What was your grandmother Bluma like?

She was creative, kind, generous, selfless and very wise. She always had the answer to any problem and she made the best spaghetti! My favorite memories are sitting on her bed while she clicked her heels together while telling me stories from her childhood.

What’s changed since you talked about the “invisibility of the aged” a couple of years ago?

Advanced Style has become a movement. Older men and women are being celebrated in the news, on the runways, in advertisements and people are starting to realize that there is life after 70, 80, 90 and 100.

Has Advanced Style affected the way you personally think about aging?

Yes, I realize I have to start taking good care of myself now in order to be a healthy older person. A lot of my worries and anxieties have lessened too because I see the paths these women have taken and realize that life is a constant journey of learning and self discovery.

What do you look for when you’re photographing for Advanced Style?

Originality, spirit. There is just a feeling I get, a connection, when someone passes that I want to photograph. It can be a colorful hat, gorgeous silver hair, a shock of red lipstick. More than style, it’s about how they carry themselves.

Have you become close friends with the women you’ve photographed?

Yes, I have hundreds of older ladies who have become my friends all around the world. The women in the Advanced Style documentary have become a big part of my life. We traveled the world together and they are like family. Ilona Royce Smithkin, an artist living in the the West Village known for her colorful clothing, and long red eyelashes made from her own hair is the resident fairy godmother of Advanced Style. She just turned 97, released a book on her life philosophy and continues to do cabaret, swim, paint and teach. She has become an inspiration to so many.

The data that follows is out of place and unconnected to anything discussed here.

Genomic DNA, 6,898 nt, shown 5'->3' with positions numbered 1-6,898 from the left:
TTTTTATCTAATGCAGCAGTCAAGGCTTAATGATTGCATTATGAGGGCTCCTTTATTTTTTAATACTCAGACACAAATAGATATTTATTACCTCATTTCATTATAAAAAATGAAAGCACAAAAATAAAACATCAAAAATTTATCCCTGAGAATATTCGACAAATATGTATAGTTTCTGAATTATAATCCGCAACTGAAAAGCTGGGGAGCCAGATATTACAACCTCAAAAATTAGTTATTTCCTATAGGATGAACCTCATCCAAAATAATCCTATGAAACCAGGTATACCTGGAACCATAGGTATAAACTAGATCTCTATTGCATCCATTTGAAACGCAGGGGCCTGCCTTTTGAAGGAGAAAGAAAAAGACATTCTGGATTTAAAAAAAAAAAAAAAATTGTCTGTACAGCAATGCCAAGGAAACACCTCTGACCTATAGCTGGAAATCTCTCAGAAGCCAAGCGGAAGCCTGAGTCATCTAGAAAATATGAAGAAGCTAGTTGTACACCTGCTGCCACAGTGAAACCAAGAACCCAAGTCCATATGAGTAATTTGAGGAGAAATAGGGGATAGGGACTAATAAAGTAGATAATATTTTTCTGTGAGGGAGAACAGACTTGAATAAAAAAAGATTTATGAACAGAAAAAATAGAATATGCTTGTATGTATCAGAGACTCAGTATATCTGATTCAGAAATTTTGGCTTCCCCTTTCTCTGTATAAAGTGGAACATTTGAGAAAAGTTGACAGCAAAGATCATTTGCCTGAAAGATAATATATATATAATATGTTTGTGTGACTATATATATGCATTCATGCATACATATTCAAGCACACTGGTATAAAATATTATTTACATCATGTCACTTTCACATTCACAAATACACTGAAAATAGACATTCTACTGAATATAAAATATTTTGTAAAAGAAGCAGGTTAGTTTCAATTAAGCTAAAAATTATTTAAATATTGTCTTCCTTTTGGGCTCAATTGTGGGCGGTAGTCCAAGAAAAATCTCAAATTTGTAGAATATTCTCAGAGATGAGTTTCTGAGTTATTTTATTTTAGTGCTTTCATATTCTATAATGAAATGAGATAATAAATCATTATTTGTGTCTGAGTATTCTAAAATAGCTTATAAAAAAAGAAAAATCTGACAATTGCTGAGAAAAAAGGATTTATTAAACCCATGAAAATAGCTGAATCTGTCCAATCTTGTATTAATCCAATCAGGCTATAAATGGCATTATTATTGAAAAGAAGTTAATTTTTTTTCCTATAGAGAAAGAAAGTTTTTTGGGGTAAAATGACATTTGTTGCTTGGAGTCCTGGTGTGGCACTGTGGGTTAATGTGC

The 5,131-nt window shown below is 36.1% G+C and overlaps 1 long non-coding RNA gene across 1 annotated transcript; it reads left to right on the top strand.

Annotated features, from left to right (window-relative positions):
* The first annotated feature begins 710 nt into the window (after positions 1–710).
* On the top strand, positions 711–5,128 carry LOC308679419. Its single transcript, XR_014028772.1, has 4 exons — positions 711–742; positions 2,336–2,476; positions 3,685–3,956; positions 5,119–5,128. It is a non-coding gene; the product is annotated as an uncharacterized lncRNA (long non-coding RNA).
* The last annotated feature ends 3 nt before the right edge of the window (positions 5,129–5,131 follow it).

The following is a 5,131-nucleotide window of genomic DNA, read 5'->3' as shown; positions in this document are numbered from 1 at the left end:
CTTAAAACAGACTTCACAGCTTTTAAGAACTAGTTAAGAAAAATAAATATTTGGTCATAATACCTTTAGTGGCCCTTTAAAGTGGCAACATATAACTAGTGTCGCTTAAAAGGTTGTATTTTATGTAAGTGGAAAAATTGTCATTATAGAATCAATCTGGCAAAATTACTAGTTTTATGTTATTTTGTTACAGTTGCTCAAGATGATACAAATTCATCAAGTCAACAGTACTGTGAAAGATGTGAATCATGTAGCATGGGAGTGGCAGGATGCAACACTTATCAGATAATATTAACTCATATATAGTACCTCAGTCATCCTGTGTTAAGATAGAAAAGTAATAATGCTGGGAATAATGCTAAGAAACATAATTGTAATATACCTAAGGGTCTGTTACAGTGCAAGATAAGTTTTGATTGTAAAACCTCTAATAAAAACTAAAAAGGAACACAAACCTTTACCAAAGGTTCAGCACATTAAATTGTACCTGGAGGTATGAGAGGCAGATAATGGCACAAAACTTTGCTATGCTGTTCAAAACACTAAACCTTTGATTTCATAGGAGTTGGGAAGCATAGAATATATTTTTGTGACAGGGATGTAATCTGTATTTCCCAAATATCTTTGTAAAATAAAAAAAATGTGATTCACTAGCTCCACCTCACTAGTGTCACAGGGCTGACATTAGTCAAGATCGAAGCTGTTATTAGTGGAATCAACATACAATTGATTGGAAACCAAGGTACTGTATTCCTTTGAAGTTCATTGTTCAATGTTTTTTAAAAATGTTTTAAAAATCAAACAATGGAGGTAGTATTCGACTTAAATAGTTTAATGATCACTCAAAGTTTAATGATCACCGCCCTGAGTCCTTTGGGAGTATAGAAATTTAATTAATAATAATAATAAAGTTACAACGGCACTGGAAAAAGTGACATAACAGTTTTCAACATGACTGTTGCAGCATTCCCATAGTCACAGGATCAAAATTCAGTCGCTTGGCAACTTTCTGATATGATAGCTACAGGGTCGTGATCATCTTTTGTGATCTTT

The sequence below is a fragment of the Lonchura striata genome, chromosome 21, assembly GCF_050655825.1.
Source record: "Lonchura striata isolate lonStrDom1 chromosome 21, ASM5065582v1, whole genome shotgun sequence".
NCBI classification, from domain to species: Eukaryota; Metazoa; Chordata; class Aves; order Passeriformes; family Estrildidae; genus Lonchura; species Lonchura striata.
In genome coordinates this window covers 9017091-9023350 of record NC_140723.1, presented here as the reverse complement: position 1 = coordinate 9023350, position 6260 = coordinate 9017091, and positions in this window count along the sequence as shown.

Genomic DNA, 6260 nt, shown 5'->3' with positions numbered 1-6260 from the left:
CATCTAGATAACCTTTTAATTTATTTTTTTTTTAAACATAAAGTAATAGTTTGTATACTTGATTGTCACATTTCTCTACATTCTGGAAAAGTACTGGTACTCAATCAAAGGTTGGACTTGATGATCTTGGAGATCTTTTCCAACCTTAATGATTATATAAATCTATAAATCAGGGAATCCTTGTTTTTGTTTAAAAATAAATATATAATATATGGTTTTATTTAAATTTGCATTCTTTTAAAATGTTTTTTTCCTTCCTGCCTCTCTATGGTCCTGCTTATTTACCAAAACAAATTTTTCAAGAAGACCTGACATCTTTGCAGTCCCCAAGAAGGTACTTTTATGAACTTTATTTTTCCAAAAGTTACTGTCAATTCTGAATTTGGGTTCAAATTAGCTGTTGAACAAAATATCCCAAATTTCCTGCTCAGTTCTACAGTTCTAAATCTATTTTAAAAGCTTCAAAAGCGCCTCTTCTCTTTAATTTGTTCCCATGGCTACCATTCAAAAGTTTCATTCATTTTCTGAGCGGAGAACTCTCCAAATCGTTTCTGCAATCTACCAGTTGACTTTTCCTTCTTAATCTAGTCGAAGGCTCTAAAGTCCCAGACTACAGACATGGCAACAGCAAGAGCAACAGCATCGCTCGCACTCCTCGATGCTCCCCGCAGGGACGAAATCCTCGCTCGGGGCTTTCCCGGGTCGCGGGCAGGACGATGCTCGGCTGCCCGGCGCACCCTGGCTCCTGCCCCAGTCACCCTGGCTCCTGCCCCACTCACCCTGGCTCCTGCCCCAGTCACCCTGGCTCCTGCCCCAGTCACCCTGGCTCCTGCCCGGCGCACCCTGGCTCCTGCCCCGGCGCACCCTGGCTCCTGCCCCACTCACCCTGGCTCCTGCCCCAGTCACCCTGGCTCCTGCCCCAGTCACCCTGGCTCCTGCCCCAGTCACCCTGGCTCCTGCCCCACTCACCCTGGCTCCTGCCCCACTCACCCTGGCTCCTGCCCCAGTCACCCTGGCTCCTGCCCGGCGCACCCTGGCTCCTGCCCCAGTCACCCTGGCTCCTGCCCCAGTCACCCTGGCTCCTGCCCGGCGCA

What’s the most common reaction when you approach women to take their photograph?

They are usually surprised. I have been rejected and my heart has been broken several times. Most of the time they are grateful and tell me that I have made their day, but they really made mine.

Over the course of shooting around the world for Advanced Style: Older and Wiser, what differences did you observe in how the West/America views aging versus, say, an Asian country like Japan?

It’s surprisingly very similar. Many women in Japan told me that while there is a respect for older people inherent in Japanese culture, most media and advertising are focused on youth culture and older people are often forgotten. The culture of ageism and the fear of aging often propagated by companies promoting “anti aging” is a global problem.

A lady photographed in Ginza, Tokyo.

What’s been the most satisfying thing so far about this journey?

The most exciting thing is the daily hunt for someone new who will inspire people to look at life and aging differently. I am working on a new project about Advanced Love — telling stories about love between older couples.

Care to share the best piece of advice you’ve gotten from a subject?

From Ilona: “When you pass a rose or a beautiful flower don’t forget to stop and take a whiff of its perfume. You don’t know when you will get another chance.”